Thank heavens for the birth of Harry and Meghan’s baby and the 71st annual Met Gala.
If not for these two celebrity events yesterday, we might be forced to acknowledge an apocalyptic UN report on nature, biodiversity and the overall health of the planet.
Sir Robert Watson, chair of the Intergovernmental Science-Policy Platform on Biodiversity and Ecosystem Services, pulled no punches describing the report’s findings. “The health of ecosystems on which we and all other species depend is deteriorating more rapidly than ever,” he said. “We are eroding the very foundations of our economies, livelihoods, food security, health and quality of life worldwide.”
One million plant and animal species are at risk of extinction.
Three-quarters of our land-based environment and two-thirds of our marine environment have been “significantly altered by human actions.”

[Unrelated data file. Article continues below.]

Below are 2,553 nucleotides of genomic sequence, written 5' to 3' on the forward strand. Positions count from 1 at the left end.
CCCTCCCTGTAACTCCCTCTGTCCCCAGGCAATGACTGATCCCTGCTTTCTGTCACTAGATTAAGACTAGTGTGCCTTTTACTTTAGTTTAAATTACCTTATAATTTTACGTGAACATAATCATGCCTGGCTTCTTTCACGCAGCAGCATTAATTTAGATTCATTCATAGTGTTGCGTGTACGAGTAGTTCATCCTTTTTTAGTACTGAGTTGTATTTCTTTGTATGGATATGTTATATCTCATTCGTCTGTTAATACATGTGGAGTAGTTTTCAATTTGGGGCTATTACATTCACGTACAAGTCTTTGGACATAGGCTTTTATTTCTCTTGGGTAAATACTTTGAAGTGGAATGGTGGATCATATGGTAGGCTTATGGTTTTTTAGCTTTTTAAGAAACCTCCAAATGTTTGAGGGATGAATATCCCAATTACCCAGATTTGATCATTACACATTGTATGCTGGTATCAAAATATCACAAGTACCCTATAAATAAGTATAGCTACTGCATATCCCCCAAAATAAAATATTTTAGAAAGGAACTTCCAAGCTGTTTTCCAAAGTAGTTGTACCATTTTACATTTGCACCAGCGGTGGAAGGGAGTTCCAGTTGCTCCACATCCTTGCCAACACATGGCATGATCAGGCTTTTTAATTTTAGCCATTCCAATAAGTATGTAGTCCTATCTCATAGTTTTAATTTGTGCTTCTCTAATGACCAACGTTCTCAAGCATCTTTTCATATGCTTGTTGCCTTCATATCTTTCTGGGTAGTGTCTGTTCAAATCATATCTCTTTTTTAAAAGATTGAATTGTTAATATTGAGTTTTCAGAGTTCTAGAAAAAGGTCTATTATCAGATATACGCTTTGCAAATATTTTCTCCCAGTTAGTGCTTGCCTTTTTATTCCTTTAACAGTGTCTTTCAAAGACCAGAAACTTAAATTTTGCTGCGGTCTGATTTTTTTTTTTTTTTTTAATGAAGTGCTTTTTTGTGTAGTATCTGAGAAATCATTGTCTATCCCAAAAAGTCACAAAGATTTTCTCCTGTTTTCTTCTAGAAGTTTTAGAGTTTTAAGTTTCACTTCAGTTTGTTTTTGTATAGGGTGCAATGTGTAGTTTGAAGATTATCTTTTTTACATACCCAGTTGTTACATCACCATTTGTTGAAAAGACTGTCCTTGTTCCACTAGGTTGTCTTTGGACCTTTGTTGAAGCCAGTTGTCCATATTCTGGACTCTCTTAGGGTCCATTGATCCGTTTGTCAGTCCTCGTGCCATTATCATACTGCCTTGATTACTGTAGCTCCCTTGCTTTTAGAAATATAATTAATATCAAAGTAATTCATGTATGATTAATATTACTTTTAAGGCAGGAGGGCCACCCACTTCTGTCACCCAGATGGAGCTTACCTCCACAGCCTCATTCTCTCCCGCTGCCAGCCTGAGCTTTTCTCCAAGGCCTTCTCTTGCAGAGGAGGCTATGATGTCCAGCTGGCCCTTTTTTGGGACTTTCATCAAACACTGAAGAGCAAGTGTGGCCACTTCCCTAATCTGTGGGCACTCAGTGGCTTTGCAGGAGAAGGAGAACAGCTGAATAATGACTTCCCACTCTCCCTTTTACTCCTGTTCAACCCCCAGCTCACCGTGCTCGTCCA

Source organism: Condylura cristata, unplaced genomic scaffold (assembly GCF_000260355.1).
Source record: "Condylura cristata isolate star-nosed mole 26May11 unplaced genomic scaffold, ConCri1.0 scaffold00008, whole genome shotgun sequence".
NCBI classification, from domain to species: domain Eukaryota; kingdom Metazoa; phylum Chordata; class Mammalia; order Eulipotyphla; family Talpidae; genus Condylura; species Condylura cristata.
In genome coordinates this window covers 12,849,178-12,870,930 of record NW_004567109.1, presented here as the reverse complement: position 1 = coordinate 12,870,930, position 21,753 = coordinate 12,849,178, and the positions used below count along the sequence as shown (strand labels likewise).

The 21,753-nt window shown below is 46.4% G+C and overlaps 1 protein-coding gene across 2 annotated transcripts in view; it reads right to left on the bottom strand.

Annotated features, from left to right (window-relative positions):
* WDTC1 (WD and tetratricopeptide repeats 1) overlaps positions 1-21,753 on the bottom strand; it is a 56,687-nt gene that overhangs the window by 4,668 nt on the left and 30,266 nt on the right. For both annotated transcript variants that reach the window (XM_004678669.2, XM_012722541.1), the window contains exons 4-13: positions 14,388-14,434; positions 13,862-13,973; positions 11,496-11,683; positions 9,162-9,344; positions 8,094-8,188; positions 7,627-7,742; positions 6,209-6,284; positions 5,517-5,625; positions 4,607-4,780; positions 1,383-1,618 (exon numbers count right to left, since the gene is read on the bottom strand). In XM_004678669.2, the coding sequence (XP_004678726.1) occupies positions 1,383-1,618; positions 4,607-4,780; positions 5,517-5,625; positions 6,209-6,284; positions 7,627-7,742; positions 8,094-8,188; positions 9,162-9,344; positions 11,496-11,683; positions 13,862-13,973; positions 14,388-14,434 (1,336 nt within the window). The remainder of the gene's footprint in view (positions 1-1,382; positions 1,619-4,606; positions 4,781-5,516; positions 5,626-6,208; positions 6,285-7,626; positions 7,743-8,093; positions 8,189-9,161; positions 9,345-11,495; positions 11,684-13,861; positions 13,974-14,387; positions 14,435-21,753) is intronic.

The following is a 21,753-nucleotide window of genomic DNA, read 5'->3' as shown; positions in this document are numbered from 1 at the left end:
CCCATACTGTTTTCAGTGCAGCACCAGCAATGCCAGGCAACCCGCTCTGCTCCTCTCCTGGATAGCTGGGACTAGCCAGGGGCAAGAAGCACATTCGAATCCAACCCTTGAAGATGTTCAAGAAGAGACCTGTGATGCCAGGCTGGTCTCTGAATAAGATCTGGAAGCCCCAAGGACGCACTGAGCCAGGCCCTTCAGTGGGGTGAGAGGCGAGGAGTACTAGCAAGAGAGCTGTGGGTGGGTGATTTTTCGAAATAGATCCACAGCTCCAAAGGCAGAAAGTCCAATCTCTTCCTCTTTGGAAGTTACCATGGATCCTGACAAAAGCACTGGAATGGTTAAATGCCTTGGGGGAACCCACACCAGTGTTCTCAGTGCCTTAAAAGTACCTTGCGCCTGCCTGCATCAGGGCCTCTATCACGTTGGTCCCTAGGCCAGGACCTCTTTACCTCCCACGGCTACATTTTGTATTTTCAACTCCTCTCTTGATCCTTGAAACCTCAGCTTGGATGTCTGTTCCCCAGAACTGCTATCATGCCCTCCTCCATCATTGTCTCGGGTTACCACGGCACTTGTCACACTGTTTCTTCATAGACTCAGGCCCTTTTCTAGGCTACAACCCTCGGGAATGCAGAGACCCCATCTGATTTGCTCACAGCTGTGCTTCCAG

Plastic pollution has increased tenfold in the past four decades and the world’s wetlands are quickly disappearing before our eyes.
The report blames human intervention for the planet’s imminent destruction. Yet while the outlook may be bleak, it is not without hope. Through immediate and wholesale action, we can save ourselves and much of the earth’s flora and fauna.
Sadly, such action appears unlikely to be taken, let alone seriously entertained. For evidence, look no further than yesterday’s news cycle and social media traffic.
As quickly as the UN report started trending online, it was buried by news that Meghan Markle had gone into labour. Later in the day, Twitter and Facebook feeds were inundated with photos of the gaudy spectacle that is the annual Met Gala in New York.
Do people really care more about the royal baby’s name, or Lady Gaga’s costume changes, than they do about the planet? Or are editors and producers, along with social media algorithms, spoon-feeding us pablum when we really need a hit of smelling salts?